The stakes of a low-price gamble

By Jami Jones, managing editor

Talk about counterfeits and most people do not have warning bells and whistles going off in their heads. Some may think of fake purses or tennis shoes they picked up on the cheap. Others aren't too worried about the stack of DVDs they picked up on the corner with the fuzzy movie that's still in theaters.

Turn that conversation to heavy-duty truck parts. That's when bells and whistles should go off. At the very least, the hair on your neck could stand up. Because according to the Motor Equipment Manufacturers Association, Heavy Duty Manufacturers Association and other industry groups, it's not just saving money. It's taking a big gamble on your equipment and safety. Taking it a step further, the money you spend on counterfeit products may be going toward more than funding a lavish lifestyle of an unscrupulous business's leadership.

Counterfeiting is nothing new

The International Anti-Counterfeiting Coalition was founded in 1979 and is the longest-standing organization dedicated to combating the manufacture and sale of all counterfeit goods. Always focused on public health and safety, the group has brought together the public and private sectors to work as partners to stop the production and sale of counterfeit goods.

More recently in terms of decades, equipment manufacturers domestically have joined in on the fight of battling what is considered to be a $12 million industry.

Who benefits?

The answer to that question has evolved over the years. It's one that now has terrorist groups as one of the benefactors.

For more than a decade, the U.S. government has identified counterfeit goods production and sale as a means for terrorist organizations to fund their activities. Pressure stepped up after 9/11 to clamp down on fraudulent banking activities, drug dealing and other "common" crimes.

Counterfeiting was identified in a 2005 Senate Committee on Homeland Security and Government Affairs as "a fertile and growing source of financing for terrorists."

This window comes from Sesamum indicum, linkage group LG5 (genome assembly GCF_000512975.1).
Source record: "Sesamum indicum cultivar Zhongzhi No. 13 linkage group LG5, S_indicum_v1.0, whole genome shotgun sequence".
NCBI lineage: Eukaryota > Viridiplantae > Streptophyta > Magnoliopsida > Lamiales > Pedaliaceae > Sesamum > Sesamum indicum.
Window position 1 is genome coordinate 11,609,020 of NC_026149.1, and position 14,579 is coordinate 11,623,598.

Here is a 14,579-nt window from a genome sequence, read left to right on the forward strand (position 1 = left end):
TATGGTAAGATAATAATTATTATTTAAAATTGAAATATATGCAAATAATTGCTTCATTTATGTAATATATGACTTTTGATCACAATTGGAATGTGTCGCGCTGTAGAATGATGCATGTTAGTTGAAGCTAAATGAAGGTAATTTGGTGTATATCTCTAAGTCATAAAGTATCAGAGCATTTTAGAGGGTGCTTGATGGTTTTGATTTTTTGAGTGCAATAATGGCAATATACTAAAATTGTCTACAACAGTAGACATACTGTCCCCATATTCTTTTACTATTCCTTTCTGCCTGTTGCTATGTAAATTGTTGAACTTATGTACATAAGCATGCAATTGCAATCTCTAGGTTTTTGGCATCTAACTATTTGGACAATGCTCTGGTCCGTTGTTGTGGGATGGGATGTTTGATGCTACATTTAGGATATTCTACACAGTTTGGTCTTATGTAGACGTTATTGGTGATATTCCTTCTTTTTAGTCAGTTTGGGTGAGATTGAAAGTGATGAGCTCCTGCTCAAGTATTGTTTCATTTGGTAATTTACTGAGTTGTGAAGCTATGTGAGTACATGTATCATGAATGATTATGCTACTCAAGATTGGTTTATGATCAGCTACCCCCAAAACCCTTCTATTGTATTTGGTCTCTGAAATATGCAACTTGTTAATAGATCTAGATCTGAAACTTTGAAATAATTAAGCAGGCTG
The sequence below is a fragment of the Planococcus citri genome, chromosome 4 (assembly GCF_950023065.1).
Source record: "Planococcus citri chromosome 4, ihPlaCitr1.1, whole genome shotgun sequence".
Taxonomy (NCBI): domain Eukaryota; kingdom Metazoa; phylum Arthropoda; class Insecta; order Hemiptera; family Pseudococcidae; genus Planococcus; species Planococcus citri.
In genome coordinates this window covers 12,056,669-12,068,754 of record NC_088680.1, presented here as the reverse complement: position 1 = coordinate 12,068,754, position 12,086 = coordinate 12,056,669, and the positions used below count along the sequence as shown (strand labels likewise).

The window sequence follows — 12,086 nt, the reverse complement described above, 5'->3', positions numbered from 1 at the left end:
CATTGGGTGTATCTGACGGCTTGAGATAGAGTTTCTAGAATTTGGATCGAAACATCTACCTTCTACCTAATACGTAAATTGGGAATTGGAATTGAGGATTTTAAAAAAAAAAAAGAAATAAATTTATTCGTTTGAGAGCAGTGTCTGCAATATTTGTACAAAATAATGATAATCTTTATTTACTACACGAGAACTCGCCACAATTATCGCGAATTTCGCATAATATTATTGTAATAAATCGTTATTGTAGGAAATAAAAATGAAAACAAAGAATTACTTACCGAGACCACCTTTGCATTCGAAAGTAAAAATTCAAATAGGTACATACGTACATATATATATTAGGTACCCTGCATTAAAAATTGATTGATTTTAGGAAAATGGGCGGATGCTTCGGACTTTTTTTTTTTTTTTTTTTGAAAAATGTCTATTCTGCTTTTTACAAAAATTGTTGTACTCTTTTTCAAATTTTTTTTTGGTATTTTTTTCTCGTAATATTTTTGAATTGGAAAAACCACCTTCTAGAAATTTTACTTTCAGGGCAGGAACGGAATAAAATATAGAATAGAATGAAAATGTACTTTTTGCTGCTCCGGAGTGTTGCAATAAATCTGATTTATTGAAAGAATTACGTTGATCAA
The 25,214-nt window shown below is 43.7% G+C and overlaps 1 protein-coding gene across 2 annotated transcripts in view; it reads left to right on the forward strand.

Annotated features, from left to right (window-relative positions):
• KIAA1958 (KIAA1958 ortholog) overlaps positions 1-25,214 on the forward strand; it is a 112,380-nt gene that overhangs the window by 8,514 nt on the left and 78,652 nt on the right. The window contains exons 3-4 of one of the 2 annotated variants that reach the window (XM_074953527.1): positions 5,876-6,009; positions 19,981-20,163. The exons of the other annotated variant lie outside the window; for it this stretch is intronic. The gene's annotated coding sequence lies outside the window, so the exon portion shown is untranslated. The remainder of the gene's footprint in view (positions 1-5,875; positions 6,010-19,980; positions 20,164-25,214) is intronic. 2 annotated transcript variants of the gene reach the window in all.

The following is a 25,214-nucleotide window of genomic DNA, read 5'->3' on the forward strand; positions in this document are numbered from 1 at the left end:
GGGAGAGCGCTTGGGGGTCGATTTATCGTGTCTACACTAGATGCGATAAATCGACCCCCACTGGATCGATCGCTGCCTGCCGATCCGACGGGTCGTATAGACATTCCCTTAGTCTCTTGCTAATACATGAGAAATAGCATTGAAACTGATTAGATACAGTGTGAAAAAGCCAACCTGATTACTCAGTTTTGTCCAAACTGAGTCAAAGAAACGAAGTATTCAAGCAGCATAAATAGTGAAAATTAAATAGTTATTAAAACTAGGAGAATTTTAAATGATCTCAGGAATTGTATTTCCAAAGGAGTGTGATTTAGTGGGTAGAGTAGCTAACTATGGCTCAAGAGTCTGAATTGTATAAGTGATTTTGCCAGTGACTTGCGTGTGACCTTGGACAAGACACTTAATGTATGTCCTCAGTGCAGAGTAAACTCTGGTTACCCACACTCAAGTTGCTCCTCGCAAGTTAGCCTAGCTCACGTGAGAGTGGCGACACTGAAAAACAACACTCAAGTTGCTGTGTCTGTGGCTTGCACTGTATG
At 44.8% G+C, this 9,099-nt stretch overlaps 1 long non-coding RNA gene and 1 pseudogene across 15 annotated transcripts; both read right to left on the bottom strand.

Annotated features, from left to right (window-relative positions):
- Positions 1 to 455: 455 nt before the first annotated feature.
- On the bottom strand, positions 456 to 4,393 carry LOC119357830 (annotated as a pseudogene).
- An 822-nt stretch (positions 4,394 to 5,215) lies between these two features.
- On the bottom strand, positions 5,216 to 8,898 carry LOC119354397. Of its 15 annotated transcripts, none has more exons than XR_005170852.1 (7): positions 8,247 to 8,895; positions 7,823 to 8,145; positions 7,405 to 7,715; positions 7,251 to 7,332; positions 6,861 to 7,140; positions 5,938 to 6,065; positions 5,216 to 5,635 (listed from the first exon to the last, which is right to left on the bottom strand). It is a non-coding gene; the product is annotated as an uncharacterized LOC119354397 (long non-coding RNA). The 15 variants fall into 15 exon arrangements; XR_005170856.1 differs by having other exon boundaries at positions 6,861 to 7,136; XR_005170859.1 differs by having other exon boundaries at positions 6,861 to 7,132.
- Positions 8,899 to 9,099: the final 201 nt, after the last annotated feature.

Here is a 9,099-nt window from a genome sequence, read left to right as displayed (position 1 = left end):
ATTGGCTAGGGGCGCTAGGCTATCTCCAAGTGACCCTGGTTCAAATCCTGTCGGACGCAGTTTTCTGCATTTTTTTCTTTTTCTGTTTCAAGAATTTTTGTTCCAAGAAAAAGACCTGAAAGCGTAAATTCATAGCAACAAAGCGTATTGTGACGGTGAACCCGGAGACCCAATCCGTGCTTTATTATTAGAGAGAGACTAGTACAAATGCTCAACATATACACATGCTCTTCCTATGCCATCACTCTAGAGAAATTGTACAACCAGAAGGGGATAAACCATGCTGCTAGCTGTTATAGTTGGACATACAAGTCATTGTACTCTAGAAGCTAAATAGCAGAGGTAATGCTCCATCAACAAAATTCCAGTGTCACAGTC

Sen. Susan Collins, R-Maine, said in her opening remarks for that hearing that drawing attention will "lead consumers to reject these low-cost street corner bargains because, in fact, they carry a terrible price."

Threat to trucking

The Technology and Maintenance Council reported in January 2012 that the risks of counterfeit parts can be "catastrophic."

The group identified counterfeit parts ranging from bolts and fasteners all the way up to braking and suspension components along with electrical and lighting systems.

The parts are built with substandard materials and are not entirely up to specification. That allows them to be sold for roughly 60 percent of the cost of an authentic part and still make a nice profit. To the naked eye, the part will look OK all the way down to the company's logo that's been stamped on the part or packaging.

To highlight just how substandard the materials can be in counterfeit products, there were cases out of Nigeria where brake pads were made of compressed grass. In 1997, brake pads made of sawdust caused a school bus to catch on fire, killing seven children.

While those examples are extreme, even the smallest of parts failing can not only cause safety concerns but also cause damage to your truck. For example, TMC says that even one counterfeit brake valve significantly decreases the overall performance of a truck's brake system. Bendix reported a truck that suffered $10,000 in damages because a dryer cartridge in a remanufactured Bendix AD-9 dryer was counterfeit. The fake cartridge broke down, sending powdery residue throughout many components of the braking system and causing them to be replaced.

Protect yourself

It's not as hard as it may seem to protect yourself from purchasing counterfeit products.

The Technology and Maintenance Council stresses that you should buy only from reputable, trusted parts suppliers.

While nefarious types can infiltrate even reputable supply chains, by buying a product from a reputable dealer the chances of unknowingly buying a counterfeit product are significantly reduced. And even if you do happen to purchase one, warranty programs will help you get a genuine replacement part.

That includes online dealers. In the quest to find the cheapest price, do not abandon trusted name-brand services with aggressive warranty programs in the search for a deal. TMC says once the price of a part dips 35 percent below the prevailing price, you should be concerned that the part may not be authentic.

Reputable manufacturers put their products through rigorous testing. Dealers of authentic products are generally versed in the tested specifications and should be able to provide them to you along with certification reports on the product in question, according to TMC.

If you bought the part yourself, inspect it. Does the packaging and logo work look authentic? Does the part "feel" right? Is it too heavy or too light?

Parts and service technicians are also a great resource in helping you make sure you're putting a genuine part on your truck. Ask them to look the part over and get their opinion. The part should install with relative ease (for the part, as some are easier to install than others). If it's not fitting correctly, ask for a replacement on the spot.

Finally, the simplest test of all: Trust your instincts. If it sounds too good to be true, it probably is. LL